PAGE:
The BCS is dead, and the regular season isn’t feeling so good itself.

This is pitch perfect:

… In the last few years, many fans and pundits allowed the word “playoff” to take on something of a talismanic quality. Replacing the BCS with a playoff system would surely cure the evils of the BCS, they thought, and quite possibly “save the sport” by “settling things on the field.”

Here’s the problem: A playoff does not even attempt to crown either the best or most deserving team. The very purpose of a playoff or tournament is the exact opposite: No matter a team’s talent or apparent destiny, everything can be undone on a single day by a single bounce of the ball. (Admittedly, that’s actually the allure of a playoff, hence why they call it March Madness.) Yet we’ve become so accustomed to playoffs that it’s difficult for us to think of any other way of selecting a champion.

And then Chris really nails the big problem I have with the new postseason format.

The primary advantage of a playoff is certainty, and after years of endless BCS debate — which followed decades of debate under the earlier bowl systems — certainty has real allure. But in most sports that have playoffs, like the NFL or the NBA, the criteria for getting to the playoffs is basically objective. Most playoff spots are decided based on win/loss records, with certain mechanical tiebreakers in place and known in advance. It’s not that the playoff crowns the best or most deserving team — just ask the 10-6 New York Giants that knocked off the undefeated New England Patriots in Super Bowl XLII. It’s that the loser has nothing to complain about: Everyone knows the rules.

Yet the new College Football Playoff lacks the very thing that makes playoffs in other sports so palatable, namely a semblance of objective certainty. While the defective BCS formula should have been interred long ago, it has been replaced by a Council of Platonic Guardians. The College Football Playoff selection committee will meet confidentially, then announce the identities of the playoff participants by edict. That’s not exactly what I’d call “settling it on the field.”

It’s not.  But, then again, that’s not why Delany, Slive and company have fashioned this arrangement we’re supposed to be thrilled with.  Their intent seems pretty apparent to me – maximize revenues while minimizing the threat to the power conferences’ place in the postseason.  And there lie the seeds of the instability of the new format.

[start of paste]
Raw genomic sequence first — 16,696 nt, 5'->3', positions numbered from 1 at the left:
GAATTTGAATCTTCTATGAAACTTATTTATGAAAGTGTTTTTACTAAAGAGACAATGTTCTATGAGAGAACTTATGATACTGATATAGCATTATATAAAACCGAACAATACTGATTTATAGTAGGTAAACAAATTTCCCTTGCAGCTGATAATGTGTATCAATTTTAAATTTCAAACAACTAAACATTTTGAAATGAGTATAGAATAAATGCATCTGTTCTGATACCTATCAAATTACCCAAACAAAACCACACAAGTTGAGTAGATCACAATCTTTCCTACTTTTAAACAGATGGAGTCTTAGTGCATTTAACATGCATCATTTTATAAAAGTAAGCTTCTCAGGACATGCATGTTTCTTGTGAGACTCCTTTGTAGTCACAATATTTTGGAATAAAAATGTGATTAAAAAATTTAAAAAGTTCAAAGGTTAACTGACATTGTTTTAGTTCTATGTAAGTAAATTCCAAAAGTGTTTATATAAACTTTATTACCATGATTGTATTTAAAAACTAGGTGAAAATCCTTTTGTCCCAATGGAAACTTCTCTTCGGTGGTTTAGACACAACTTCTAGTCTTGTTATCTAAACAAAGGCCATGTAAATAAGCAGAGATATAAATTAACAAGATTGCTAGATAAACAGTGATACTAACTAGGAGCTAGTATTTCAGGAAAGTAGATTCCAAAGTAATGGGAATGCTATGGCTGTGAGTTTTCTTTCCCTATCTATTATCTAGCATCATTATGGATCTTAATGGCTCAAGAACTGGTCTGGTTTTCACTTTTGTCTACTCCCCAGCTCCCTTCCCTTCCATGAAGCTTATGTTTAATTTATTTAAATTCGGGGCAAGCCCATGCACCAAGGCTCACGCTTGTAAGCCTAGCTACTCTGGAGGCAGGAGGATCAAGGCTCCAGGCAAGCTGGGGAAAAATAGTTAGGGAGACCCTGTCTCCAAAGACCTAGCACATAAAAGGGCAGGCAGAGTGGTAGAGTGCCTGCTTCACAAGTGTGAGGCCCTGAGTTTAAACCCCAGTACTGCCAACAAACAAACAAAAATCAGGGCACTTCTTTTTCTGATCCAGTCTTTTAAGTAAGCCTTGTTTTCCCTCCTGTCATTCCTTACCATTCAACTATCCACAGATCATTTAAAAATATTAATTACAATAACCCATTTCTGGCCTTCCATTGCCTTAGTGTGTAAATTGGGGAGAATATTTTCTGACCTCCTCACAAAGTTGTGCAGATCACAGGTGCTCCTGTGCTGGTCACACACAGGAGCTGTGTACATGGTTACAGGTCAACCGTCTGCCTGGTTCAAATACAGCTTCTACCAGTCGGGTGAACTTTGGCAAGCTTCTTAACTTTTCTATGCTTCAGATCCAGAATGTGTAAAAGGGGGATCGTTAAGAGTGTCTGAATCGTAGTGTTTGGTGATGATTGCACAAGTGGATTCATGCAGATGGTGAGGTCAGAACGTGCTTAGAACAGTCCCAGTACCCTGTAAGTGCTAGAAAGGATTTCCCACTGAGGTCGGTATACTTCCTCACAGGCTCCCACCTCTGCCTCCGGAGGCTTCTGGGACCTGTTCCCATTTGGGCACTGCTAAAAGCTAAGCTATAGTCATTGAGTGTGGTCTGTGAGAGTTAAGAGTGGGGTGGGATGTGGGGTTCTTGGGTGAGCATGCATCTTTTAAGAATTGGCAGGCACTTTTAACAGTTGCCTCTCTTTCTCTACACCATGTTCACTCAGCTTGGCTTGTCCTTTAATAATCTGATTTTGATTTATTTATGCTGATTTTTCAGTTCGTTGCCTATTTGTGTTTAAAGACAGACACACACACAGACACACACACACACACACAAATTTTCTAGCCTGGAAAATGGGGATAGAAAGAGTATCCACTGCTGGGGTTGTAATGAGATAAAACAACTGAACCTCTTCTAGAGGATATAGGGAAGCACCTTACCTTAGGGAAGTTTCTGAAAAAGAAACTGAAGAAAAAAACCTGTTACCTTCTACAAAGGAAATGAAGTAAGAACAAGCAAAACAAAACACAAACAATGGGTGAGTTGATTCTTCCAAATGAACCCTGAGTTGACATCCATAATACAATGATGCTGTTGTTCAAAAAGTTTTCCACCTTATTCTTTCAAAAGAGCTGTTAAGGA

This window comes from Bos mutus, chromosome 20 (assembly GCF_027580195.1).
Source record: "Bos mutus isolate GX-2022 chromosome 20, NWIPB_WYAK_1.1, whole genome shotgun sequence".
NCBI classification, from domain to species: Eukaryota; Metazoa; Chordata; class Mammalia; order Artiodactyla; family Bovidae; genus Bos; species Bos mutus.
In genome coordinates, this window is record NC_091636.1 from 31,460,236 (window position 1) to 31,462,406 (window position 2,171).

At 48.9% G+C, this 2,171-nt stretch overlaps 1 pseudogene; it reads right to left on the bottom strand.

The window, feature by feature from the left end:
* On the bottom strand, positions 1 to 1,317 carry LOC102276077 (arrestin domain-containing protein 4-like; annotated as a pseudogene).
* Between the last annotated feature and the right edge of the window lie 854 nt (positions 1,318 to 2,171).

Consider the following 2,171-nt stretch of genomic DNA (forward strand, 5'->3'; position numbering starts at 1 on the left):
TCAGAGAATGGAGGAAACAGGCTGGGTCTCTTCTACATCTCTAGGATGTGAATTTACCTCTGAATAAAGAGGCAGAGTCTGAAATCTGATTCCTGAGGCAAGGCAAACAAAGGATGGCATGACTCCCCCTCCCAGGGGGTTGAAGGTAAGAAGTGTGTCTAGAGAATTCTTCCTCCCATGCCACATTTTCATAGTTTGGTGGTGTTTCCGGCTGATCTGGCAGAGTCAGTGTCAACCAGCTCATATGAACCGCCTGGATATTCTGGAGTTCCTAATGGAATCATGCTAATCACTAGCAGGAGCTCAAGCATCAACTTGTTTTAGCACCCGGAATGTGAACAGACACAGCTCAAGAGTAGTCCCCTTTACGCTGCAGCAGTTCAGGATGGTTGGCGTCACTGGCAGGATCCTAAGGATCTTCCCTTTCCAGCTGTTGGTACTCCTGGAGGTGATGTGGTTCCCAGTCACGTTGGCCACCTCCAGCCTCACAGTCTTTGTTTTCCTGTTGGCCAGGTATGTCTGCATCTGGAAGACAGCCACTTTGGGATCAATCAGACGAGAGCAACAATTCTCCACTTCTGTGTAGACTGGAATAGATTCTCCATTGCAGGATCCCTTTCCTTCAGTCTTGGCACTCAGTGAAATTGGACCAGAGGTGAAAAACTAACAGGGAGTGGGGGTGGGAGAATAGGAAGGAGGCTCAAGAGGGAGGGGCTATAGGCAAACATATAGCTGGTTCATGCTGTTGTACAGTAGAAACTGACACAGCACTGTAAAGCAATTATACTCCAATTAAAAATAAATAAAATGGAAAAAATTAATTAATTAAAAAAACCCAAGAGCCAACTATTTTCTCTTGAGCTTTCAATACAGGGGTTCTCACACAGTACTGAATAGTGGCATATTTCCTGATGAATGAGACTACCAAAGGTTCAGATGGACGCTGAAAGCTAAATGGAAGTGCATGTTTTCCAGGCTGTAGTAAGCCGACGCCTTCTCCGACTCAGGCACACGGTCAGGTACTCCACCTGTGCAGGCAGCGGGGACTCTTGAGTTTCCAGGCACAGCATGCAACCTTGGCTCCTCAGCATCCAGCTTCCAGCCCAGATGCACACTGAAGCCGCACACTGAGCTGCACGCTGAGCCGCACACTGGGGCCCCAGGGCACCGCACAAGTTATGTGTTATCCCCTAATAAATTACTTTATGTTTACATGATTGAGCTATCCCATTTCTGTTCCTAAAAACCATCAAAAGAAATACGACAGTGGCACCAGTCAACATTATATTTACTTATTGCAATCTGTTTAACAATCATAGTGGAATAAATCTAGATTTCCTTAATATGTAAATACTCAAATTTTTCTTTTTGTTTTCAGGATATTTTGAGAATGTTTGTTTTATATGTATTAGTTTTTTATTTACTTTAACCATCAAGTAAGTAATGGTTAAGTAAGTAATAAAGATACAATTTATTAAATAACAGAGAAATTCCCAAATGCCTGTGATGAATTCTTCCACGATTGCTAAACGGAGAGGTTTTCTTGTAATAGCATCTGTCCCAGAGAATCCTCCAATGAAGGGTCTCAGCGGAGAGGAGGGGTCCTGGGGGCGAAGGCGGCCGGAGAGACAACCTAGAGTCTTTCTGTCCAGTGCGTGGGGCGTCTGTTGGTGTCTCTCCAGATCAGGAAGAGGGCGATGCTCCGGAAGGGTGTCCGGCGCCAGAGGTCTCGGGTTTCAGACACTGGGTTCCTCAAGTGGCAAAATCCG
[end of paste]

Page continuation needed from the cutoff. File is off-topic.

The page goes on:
I share Chris’ concerns about what playoff expansion means for the relevancy of the regular season – what he encapsulates as “F— It Saturday” – but, honestly, I think that train’s already left the station.  Delany paid lip service to that as recently as a couple of years ago, but the reality is that the only relevancy commissioners and presidents care about is the revenue stream they can capture from regular season broadcasts.  And it’s apparent that these guys believe that an expanded postseason won’t threaten that.

No, the real problem is going to be the totally subjective nature of qualifying for the playoffs.  The smartest guys in the room are inviting a level of second guessing that they’ve never dealt with before.  And there’s nothing to think based on their recent track record that there will be any sort of proactive planning when it goes south, which it inevitably will.  Why should there be?  After all, they’ve already proclaimed this is all college football needs and locked in a long-term deal for it.  But they’re just one major controversy away – “F— It Saturday” will be replaced with a ferocious argument about why a particular school was stuck with a number five ranking – from a media shitstorm, public outcry and, most importantly, a decline in viewership that will have them fleeing to the lifeboats to figure out the next quick fix.  Which will, of course, be another round of playoffs.  Lather, rinse, repeat.

The sad thing for me now isn’t that the regular season will be diminished.  It’s that we’re probably entering the last phase of college football as we know it.  And that phase is going to have a pretty short lifespan.


Filed under BCS/Playoffs

17 responses to “The BCS is dead, and the regular season isn’t feeling so good itself.

  1. TennesseeDawg

    What’s going to happen in these playoffs (you know, where we decide the best team and settle it on the field) when an SEC crew gets picked and throws a ridiculous penalty in a close “playoff” game that influences the outcome?



    Win the SEC and you are in. Or don’t and take your chances. How does that diminish the regular season?


    • Sanford222view

      The current format does not diminish the regular season with only 4 teams getting in the playoff. The diminishing of the regular season begins really when they expand to 8, 16, etc. Then you have teams getting in that didn’t have to win their conference and losses start not to matter as much.